UCSC computer engineer receives National Science Foundation grant for research on embedded software design

Luca de Alfaro, an assistant professor of computer engineering at the University of California, Santa Cruz, has received a prestigious award from the National Science Foundation's Faculty Early Career Development (CAREER) Program. De Alfaro will use the grant of $430,000 over five years to develop new methods and tools for designing embedded software.

Embedded software runs the computers hidden inside a vast array of everyday products and appliances. These computers, called embedded systems, are found in dishwashers, microwave ovens, toys, cameras, cell phones, handheld "personal digital assistants" (PDAs), and even desktop computers (in the keyboard and mouse, for example). Cars are full of them, as are airplanes, satellites, and "smart" weapons and other military equipment. Demand is skyrocketing for embedded systems that can add new functions and "smart" features to a wide range of products.

Designing reliable software for increasingly sophisticated and complex embedded systems, however, has become a major challenge. De Alfaro envisions an approach to embedded software design that will enable developers to build complex systems from simpler components with confidence that the components will work together in the final product.

A key feature of embedded software is that it must interact with physical processes in real time. In a car, for example, an embedded system controlling the power train must respond smoothly to many rapidly changing inputs. It must also work together with other embedded systems controlling the brakes, the steering, the suspension, and so forth.

But existing programming languages make it difficult to specify real-time behavior, de Alfaro said. It is particularly difficult to program a system to carry out multiple tasks concurrently.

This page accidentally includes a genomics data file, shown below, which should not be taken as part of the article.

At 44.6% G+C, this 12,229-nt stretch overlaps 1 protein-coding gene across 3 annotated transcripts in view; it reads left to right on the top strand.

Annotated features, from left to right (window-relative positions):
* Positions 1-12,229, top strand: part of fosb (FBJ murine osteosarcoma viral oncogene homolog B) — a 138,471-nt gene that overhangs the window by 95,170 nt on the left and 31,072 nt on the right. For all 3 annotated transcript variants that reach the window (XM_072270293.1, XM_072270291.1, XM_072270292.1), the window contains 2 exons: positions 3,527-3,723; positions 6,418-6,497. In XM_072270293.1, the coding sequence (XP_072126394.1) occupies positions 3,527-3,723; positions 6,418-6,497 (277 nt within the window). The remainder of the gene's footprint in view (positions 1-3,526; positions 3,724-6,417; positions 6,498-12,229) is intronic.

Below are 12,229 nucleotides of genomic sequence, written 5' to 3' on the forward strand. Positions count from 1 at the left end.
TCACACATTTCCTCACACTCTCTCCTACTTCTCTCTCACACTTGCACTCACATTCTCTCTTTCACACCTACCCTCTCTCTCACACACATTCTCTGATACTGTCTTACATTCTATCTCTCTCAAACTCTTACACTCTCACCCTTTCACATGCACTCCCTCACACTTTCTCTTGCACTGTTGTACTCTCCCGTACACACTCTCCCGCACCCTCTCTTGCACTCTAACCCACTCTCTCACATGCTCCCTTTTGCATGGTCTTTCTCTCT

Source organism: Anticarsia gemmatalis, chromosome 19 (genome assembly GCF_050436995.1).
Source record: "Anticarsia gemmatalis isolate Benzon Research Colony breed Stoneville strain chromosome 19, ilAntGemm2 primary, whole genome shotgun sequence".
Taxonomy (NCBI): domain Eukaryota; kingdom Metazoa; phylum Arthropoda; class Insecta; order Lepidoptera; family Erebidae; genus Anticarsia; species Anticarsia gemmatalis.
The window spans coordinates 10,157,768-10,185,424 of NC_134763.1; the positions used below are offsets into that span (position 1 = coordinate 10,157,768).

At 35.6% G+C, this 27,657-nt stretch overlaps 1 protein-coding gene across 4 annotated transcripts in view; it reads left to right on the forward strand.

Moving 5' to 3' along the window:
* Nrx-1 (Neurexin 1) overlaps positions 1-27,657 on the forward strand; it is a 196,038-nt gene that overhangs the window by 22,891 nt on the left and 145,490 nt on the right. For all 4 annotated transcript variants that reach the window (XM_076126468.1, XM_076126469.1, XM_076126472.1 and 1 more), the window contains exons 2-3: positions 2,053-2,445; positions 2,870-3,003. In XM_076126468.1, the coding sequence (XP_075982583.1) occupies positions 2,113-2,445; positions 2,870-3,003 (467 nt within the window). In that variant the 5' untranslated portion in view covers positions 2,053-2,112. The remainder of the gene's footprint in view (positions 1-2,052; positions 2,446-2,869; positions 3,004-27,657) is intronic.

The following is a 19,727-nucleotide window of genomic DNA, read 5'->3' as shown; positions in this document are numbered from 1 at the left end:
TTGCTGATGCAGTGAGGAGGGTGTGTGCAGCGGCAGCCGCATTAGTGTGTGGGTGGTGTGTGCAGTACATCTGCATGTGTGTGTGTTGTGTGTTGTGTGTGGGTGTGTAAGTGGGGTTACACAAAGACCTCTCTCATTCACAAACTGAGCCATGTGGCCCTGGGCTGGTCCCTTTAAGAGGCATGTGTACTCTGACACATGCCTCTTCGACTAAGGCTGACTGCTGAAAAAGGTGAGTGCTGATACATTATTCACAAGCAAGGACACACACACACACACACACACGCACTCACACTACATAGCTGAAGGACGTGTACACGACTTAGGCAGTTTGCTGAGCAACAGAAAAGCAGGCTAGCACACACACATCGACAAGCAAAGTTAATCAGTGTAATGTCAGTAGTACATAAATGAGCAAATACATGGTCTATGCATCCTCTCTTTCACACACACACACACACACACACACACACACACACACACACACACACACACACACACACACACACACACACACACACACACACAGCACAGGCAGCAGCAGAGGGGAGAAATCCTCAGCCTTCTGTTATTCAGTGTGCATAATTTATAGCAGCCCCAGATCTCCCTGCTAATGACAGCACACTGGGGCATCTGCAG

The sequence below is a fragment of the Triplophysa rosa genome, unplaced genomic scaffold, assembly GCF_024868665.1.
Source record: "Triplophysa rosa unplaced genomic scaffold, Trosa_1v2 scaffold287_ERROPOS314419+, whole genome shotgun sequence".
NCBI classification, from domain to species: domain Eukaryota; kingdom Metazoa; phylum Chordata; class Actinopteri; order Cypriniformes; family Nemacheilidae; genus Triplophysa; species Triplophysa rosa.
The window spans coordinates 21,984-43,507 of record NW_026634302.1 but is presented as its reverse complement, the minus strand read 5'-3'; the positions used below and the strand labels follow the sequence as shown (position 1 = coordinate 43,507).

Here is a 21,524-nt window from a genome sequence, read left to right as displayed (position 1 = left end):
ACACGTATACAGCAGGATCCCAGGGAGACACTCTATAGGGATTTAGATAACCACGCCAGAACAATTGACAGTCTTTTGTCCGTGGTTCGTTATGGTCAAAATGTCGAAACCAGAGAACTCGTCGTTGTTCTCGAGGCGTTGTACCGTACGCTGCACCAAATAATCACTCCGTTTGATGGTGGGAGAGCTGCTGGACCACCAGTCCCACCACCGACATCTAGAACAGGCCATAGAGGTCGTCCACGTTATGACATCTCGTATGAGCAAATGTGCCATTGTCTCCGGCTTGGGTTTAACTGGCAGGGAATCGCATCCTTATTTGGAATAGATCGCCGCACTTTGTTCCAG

"We need a better approach to real-time programming that makes it easier to combine software components performing real-time tasks," de Alfaro said.

His first goal is to create a new "type system," the notation used in programming languages to describe how software interacts. This type system, which could be applied in different programming languages, would enable programmers to easily specify the timing of events and the interactions of different software components.

"In embedded systems, the challenge is not the complexity of the data but the need to coordinate the timing of different activities," de Alfaro said. "We want to be able to say, for example, that one piece of software executes an algorithm every 200 milliseconds and broadcasts the new values with a delay of at most 10 milliseconds. And when we put that together with other software components, we want to know whether the design will work."

Programmers currently specify timing by using "alarm clocks" and similar mechanisms. But as embedded systems become more complex, these methods can result in poorly structured code. At an international workshop on embedded software last year (EMSOFT 2001), industry experts reported that the majority of real-time embedded software projects are not completed, and those that are take much longer than expected.

The second part of de Alfaro's project will focus on the problem of analyzing and debugging complex systems built from simpler components. Software bugs stemming from the interactions of multiple components are often among the hardest to prevent and detect, he said.

"We want to be able to analyze the components and know that the system will work when we put it all together," de Alfaro said.

Bugs in embedded software can be very costly. The 1999 crash of NASA's Mars Polar Lander ($165 million) and the 1996 explosion of the European Space Agency's Ariane 5 satellite launcher ($800 million) are spectacular examples. Common consumer products are also vulnerable to problems as they incorporate increasingly complex embedded systems. The power train controller in a car, for example, can have more than 100 embedded software components.

"Obviously, you can make a car without any microprocessors in it. But it is much easier and cheaper to reduce fuel consumption using embedded software than it is to design a mechanical system that achieves the same thing," de Alfaro said. "Many products now have very complex embedded systems, because manufacturers are trying to squeeze the maximum performance out of the cheapest possible physical setup."

The current challenges require a paradigm shift for embedded systems, from a sequential model to a concurrent model for real-time programming. De Alfaro's project aims to provide the concepts and tools needed to achieve this paradigm shift.

The CAREER Program grants are the National Science Foundation's most prestigious awards for new faculty. The CAREER program recognizes and supports the early career development activities of faculty members who are most likely to become the academic leaders of the 21st century.


Editor's note: Reporters may contact de Alfaro at (831) 459-4982 or luca@soe.ucsc.edu.